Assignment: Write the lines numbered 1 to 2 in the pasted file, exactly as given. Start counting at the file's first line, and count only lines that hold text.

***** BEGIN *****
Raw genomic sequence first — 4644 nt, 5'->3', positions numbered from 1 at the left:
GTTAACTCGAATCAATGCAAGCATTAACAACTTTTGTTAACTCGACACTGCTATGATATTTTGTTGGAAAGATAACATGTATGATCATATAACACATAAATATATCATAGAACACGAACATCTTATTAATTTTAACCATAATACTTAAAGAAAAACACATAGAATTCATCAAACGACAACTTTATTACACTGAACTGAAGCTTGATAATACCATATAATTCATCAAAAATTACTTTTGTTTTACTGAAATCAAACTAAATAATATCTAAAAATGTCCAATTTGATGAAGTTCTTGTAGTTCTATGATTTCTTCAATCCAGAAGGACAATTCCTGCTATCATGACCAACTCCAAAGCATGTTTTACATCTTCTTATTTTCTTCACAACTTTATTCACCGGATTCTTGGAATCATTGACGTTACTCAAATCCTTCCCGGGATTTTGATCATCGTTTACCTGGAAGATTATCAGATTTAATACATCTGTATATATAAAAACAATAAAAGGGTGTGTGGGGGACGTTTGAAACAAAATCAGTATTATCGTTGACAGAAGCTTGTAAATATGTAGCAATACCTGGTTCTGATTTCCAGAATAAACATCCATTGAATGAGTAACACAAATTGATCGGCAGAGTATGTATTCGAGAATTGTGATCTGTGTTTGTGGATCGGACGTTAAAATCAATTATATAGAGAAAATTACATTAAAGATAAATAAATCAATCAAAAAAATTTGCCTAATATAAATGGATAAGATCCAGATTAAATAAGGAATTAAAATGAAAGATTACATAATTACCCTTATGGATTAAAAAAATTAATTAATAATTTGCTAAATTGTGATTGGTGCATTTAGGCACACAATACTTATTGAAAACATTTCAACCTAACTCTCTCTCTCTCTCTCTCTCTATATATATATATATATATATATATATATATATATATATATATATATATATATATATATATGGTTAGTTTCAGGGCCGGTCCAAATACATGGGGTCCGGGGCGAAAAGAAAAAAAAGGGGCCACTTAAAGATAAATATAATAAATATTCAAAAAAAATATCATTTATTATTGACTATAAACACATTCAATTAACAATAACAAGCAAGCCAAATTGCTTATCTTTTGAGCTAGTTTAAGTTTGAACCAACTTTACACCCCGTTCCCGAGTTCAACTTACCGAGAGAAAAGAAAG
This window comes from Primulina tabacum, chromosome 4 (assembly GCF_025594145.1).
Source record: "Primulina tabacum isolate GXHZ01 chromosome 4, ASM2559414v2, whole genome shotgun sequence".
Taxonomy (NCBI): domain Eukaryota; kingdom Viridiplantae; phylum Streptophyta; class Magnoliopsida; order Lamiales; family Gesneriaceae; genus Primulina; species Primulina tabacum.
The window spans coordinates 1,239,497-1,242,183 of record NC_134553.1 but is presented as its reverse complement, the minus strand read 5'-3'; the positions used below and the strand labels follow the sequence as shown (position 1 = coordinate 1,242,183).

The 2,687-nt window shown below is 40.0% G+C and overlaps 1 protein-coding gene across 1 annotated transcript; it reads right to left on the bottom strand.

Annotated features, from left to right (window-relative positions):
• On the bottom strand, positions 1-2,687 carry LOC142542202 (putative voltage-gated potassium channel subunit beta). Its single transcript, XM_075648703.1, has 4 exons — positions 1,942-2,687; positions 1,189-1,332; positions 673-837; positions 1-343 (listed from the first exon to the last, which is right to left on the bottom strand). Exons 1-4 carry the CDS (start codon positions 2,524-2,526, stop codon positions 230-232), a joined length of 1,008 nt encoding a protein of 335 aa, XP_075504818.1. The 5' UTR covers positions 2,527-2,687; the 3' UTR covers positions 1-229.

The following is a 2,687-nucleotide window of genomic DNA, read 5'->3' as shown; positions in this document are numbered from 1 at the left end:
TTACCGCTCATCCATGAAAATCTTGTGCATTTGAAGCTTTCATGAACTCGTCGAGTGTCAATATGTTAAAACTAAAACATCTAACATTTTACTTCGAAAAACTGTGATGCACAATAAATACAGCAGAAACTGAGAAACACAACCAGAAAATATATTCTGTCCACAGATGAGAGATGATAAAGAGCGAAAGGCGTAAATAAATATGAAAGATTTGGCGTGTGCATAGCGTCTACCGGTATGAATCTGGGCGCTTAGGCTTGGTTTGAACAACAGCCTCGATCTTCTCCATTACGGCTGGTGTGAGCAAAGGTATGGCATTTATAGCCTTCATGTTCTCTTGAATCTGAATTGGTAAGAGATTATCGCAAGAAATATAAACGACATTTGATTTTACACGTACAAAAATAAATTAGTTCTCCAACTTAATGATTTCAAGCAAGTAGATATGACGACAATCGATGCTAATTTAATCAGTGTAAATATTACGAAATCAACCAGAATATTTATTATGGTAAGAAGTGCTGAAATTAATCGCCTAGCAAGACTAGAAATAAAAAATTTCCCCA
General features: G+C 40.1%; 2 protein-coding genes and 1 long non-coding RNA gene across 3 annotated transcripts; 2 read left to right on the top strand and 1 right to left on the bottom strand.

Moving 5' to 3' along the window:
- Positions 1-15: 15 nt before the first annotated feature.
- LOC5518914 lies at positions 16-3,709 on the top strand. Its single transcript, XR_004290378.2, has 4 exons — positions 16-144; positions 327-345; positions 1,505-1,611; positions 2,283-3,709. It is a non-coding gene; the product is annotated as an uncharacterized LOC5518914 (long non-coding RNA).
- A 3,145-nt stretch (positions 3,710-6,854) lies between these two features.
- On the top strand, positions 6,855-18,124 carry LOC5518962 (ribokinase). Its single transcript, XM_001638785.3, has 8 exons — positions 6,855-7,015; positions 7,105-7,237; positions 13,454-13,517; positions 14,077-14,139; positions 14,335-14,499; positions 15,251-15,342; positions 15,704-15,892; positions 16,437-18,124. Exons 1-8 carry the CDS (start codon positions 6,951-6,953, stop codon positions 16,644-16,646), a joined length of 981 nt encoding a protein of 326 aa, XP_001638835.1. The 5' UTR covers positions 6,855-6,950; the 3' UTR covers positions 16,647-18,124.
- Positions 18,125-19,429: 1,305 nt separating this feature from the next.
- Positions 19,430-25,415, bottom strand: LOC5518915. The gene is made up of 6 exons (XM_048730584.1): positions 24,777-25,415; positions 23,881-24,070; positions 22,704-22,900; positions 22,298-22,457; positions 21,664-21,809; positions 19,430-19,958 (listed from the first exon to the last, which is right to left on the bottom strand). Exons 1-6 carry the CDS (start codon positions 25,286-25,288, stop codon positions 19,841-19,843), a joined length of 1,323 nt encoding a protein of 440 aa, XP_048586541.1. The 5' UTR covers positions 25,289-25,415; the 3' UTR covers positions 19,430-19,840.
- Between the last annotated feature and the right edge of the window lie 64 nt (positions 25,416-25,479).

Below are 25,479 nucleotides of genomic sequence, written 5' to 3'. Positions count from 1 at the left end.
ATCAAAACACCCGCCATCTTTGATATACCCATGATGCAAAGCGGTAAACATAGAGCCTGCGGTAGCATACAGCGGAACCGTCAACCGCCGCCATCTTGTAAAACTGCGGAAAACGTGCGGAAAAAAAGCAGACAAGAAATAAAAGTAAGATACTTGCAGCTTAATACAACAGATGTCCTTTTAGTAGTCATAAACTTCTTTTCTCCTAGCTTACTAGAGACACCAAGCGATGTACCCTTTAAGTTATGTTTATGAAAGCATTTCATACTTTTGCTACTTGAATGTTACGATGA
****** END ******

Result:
Raw genomic sequence first — 4644 nt, 5'->3', positions numbered from 1 at the left:
GTTAACTCGAATCAATGCAAGCATTAACAACTTTTGTTAACTCGACACTGCTATGATATTTTGTTGGAAAGATAACATGTATGATCATATAACACATAAATATATCATAGAACACGAACATCTTATTAATTTTAACCATAATACTTAAAGAAAAACACATAGAATTCATCAAACGACAACTTTATTACACTGAACTGAAGCTTGATAATACCATATAATTCATCAAAAATTACTTTTGTTTTACTGAAATCAAACTAAATAATATCTAAAAATGTCCAATTTGATGAAGTTCTTGTAGTTCTATGATTTCTTCAATCCAGAAGGACAATTCCTGCTATCATGACCAACTCCAAAGCATGTTTTACATCTTCTTATTTTCTTCACAACTTTATTCACCGGATTCTTGGAATCATTGACGTTACTCAAATCCTTCCCGGGATTTTGATCATCGTTTACCTGGAAGATTATCAGATTTAATACATCTGTATATATAAAAACAATAAAAGGGTGTGTGGGGGACGTTTGAAACAAAATCAGTATTATCGTTGACAGAAGCTTGTAAATATGTAGCAATACCTGGTTCTGATTTCCAGAATAAACATCCATTGAATGAGTAACACAAATTGATCGGCAGAGTATGTATTCGAGAATTGTGATCTGTGTTTGTGGATCGGACGTTAAAATCAATTATATAGAGAAAATTACATTAAAGATAAATAAATCAATCAAAAAAATTTGCCTAATATAAATGGATAAGATCCAGATTAAATAAGGAATTAAAATGAAAGATTACATAATTACCCTTATGGATTAAAAAAATTAATTAATAATTTGCTAAATTGTGATTGGTGCATTTAGGCACACAATACTTATTGAAAACATTTCAACCTAACTCTCTCTCTCTCTCTCTCTCTATATATATATATATATATATATATATATATATATATATATATATATATATATATATATATGGTTAGTTTCAGGGCCGGTCCAAATACATGGGGTCCGGGGCGAAAAGAAAAAAAAGGGGCCACTTAAAGATAAATATAATAAATATTCAAAAAAAATATCATTTATTATTGACTATAAACACATTCAATTAACAATAACAAGCAAGCCAAATTGCTTATCTTTTGAGCTAGTTTAAGTTTGAACCAACTTTACACCCCGTTCCCGAGTTCAACTTACCGAGAGAAAAGAAAG